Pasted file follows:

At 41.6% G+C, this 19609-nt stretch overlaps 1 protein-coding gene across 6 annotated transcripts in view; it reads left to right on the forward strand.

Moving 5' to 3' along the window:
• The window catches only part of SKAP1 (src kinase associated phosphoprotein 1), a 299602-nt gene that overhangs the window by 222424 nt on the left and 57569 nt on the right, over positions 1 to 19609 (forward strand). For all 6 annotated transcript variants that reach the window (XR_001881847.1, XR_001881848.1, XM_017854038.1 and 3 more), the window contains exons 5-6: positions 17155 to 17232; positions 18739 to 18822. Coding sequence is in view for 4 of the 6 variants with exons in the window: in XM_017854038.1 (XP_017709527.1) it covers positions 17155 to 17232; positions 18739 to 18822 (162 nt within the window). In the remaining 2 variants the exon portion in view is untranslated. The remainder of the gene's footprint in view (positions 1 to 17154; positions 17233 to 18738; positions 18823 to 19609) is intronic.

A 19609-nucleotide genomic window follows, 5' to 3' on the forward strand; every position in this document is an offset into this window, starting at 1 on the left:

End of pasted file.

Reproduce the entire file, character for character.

At 41.6% G+C, this 19609-nt stretch overlaps 1 protein-coding gene across 6 annotated transcripts in view; it reads left to right on the forward strand.

Moving 5' to 3' along the window:
• The window catches only part of SKAP1 (src kinase associated phosphoprotein 1), a 299602-nt gene that overhangs the window by 222424 nt on the left and 57569 nt on the right, over positions 1 to 19609 (forward strand). For all 6 annotated transcript variants that reach the window (XR_001881847.1, XR_001881848.1, XM_017854038.1 and 3 more), the window contains exons 5-6: positions 17155 to 17232; positions 18739 to 18822. Coding sequence is in view for 4 of the 6 variants with exons in the window: in XM_017854038.1 (XP_017709527.1) it covers positions 17155 to 17232; positions 18739 to 18822 (162 nt within the window). In the remaining 2 variants the exon portion in view is untranslated. The remainder of the gene's footprint in view (positions 1 to 17154; positions 17233 to 18738; positions 18823 to 19609) is intronic.

A 19609-nucleotide genomic window follows, 5' to 3' on the forward strand; every position in this document is an offset into this window, starting at 1 on the left: